Spotlight

A tomato flat: growing vegetables in the city

10 January 2020

Urbanization is increasing worldwide. To supply the growing populations in cities with fresh vegetables, Wageningen horticultural specialists are conducting research into vertical farming. With this technique, crops are grown indoors year-round with the help of LED light and in layers on top of each other. Land and water use decline enormously, and pesticides and shipping over far distances are a thing of the past. The researchers are looking at how vertical farming can be more energy efficient, and the vegetables even more nutritious and tastier. Is a tomato flat a good idea?

Vertical farming takes place in buildings – the crops are grown on top of each other in several layers. “In a high-rise building – on a surface area about the size of a soccer field – you can grow enough vegetables for 100,000 people who each eat 250 grams of vegetables a day. You have complete control over the production process, so you are not dependent on the weather, the temperature, the daylight and the season. This makes vertical farming possible everywhere – also in infertile areas, in the desert or on Mars”, says Leo Marcelis, professor of Horticulture.

Vertical farming: growing vegetables in the city

On a surface area about the size of a soccer field you can grow enough vegetables for 100,000 people who each eat 250 grams of vegetables a day, packed with fibre and vitamin C, and grown without contamination by pesticides or harmful microorganisms.

The world population is growing and increasingly clumping together in urban environments. At the same time, more people are becoming malnourished by a one-sided diet, or overfed by too much unhealthy food. It is therefore important to produce healthy and fresh food, preferably in the cities themselves. Vertical farming is ideal for that. “Vertical farming will not solve food shortages. It does not lend itself to rice and cereal production, but it is good for healthy, fresh vegetables, packed with fibre and vitamin C, and grown without contamination by pesticides or harmful microorganisms. That makes vertical farming one of the solutions to the global food issue”, says Marcelis.

“If we coordinate the amount, colour and duration of light from the LED lamps, the amount of water and the temperature and composition of the air very precisely, we can give the crops much more nutritional value. In addition, we can also improve taste and shelf life.”

Leo Marcelis, professor of Horticulture

Sustainable and healthy

Vertically grown vegetables can make do with much less water. “We can recycle all the water and recover most of the water that the plants evaporate. As a result, we only need two to four litres of water to grow a kilo of tomatoes, whereas we use 17 litres of water in a Dutch greenhouse and in theory at least 60 litres for soil cultivation in for example southern Europe, and in practice often 200 litres,” says Marcelis. In the closed cultivation system, nutrients such as nitrates and phosphates are also retained, while outside cultivation they end up in the soil, groundwater and surface water.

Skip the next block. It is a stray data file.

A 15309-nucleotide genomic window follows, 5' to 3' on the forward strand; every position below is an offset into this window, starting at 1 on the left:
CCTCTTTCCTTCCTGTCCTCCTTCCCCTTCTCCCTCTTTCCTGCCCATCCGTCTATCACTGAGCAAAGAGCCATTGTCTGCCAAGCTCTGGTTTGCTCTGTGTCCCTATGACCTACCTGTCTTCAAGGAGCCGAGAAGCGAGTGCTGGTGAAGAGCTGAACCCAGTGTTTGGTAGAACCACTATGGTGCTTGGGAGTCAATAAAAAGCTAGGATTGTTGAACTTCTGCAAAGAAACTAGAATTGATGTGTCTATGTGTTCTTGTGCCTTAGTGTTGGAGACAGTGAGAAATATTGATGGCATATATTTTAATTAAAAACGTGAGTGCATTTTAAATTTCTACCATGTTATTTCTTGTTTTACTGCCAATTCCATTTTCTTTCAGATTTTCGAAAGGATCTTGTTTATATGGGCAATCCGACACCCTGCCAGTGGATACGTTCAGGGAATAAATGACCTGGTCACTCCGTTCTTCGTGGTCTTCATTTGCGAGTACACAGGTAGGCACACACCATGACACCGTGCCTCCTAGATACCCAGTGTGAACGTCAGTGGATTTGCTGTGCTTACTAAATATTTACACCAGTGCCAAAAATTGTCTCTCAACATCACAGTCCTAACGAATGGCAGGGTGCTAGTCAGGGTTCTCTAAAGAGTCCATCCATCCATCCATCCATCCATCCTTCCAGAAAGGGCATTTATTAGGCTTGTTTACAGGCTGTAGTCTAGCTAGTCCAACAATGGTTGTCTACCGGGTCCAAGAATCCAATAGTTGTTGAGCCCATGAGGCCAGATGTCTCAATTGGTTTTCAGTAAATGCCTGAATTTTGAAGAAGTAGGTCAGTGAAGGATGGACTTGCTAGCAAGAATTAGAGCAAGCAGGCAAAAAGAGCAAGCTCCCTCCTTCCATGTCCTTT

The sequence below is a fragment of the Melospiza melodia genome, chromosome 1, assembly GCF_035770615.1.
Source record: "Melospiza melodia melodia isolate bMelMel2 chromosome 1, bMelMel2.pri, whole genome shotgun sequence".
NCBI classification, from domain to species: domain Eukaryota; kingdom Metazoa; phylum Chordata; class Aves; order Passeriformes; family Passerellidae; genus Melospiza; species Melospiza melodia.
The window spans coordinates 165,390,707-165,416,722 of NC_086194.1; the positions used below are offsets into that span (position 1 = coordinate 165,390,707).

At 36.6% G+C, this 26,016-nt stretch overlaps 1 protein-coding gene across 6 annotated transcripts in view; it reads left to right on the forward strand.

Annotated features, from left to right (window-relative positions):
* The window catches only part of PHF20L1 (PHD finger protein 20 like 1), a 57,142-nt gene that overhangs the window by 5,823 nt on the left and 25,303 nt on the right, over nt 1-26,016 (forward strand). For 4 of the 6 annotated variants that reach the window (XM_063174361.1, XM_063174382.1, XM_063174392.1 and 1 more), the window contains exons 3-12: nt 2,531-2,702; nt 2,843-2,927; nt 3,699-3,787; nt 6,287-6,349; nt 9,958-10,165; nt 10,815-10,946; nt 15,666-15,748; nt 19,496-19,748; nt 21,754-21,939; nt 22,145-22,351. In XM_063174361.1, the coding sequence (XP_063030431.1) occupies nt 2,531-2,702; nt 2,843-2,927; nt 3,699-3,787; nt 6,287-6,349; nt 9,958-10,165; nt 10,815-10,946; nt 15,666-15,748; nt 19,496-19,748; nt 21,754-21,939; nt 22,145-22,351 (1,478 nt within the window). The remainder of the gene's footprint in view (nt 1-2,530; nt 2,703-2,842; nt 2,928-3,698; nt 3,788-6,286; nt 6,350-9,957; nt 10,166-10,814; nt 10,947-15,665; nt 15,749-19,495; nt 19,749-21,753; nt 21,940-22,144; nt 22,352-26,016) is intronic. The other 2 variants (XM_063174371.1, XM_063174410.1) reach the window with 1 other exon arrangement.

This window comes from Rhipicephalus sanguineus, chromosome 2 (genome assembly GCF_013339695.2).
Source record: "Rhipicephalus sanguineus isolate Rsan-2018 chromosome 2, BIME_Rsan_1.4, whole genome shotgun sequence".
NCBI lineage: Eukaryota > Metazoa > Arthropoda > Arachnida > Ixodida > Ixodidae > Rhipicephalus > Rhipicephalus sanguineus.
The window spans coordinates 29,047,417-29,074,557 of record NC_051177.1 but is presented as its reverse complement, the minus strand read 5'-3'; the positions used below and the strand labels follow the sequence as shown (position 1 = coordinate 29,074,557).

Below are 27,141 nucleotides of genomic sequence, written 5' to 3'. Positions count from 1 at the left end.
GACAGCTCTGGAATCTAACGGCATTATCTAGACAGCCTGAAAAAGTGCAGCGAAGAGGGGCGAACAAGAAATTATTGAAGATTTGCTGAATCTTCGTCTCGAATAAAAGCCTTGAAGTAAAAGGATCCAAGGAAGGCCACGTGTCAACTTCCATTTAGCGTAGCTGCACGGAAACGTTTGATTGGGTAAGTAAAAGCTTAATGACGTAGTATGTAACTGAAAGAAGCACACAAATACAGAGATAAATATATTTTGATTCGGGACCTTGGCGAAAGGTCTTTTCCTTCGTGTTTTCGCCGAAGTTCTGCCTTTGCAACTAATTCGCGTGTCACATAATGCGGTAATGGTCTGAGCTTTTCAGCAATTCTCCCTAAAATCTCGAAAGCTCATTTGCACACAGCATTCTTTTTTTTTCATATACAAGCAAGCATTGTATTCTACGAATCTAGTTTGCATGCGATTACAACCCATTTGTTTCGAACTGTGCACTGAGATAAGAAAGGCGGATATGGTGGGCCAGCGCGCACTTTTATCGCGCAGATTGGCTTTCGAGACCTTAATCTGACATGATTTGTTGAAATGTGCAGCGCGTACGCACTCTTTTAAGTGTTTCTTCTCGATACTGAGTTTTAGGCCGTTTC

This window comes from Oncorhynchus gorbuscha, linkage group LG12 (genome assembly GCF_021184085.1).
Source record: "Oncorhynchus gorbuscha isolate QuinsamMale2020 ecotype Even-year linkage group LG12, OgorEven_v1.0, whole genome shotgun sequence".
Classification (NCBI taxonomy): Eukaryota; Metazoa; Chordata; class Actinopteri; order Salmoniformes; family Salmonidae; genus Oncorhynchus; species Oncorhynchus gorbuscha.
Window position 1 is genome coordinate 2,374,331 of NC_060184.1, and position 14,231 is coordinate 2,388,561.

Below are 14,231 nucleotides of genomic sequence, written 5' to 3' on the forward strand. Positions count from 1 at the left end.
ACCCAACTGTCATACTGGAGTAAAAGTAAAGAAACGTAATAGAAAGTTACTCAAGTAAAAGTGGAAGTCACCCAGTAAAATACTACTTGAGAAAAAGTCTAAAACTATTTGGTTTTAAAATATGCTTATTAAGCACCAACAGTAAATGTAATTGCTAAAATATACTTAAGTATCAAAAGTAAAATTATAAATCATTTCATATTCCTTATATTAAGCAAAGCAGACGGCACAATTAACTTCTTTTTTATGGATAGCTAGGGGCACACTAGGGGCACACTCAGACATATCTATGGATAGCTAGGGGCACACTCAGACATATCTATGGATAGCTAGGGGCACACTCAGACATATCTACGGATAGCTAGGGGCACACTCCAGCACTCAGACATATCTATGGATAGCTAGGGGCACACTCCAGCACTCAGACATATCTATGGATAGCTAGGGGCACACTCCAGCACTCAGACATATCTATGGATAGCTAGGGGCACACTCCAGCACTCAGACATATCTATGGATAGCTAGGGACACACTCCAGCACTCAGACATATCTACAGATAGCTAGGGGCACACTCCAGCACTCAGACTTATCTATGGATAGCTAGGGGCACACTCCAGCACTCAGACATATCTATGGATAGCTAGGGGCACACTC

The use of pesticides is also a thing of the past, the professor emphasizes. “By ensuring high hygiene levels, we can prevent insects and diseases from entering the building with employees, materials, seeds or air.” The fact that the vegetables are not sprayed is good for our health, the environment and the preservation of plant and animal species. Moreover, thanks to local production, no shipping over long distances is required, which means that the CO2 footprint for transport is a lot smaller.

Bright pink light

The vegetables are grown on multiple floors of a high-rise building without daylight using special LED lamps, which often emit purple or bright pink light. “Photosynthesis in plants is most efficient in red light, but it needs a bit of blue,” Marcelis explains. Sometimes white light is also used. But whatever the colour of the light, the plants sometimes need a break. “Just like animals, plants also have a 24-hour cycle, with a day and a night.”

Is LED light healthy for plants? Surely there is nothing better than sunlight? Marcelis is regularly asked that question. “If we adjust the amount, colour and duration of the light, the amount of water and the temperature and composition of the air very precisely, we can give the crops much more nutritional value. I am absolutely convinced of that; there is already evidence that these factors influence nutritional value. In addition, we can also improve taste and shelf life.”

Energy usage

However, vertical farming also has disadvantages, and that is mainly due to the relatively high energy consumption. “Even though LED lamps are economical, a quarter of the costs goes to energy consumption. If you can make substantial savings on this, the investment will become more affordable,” says Marcelis. Together with colleagues, he is studying options for reducing energy consumption. “We want to ensure that the light is used more efficiently by the plant. If we can optimize the temperature, humidity, concentration of carbon dioxide and availability of water and fertilizers and can determine the optimum intensity and colour of the light for every moment of the day, we can produce much more per unit of light,” says Marcelis. He also wants to improve the efficiency of climate control technologies.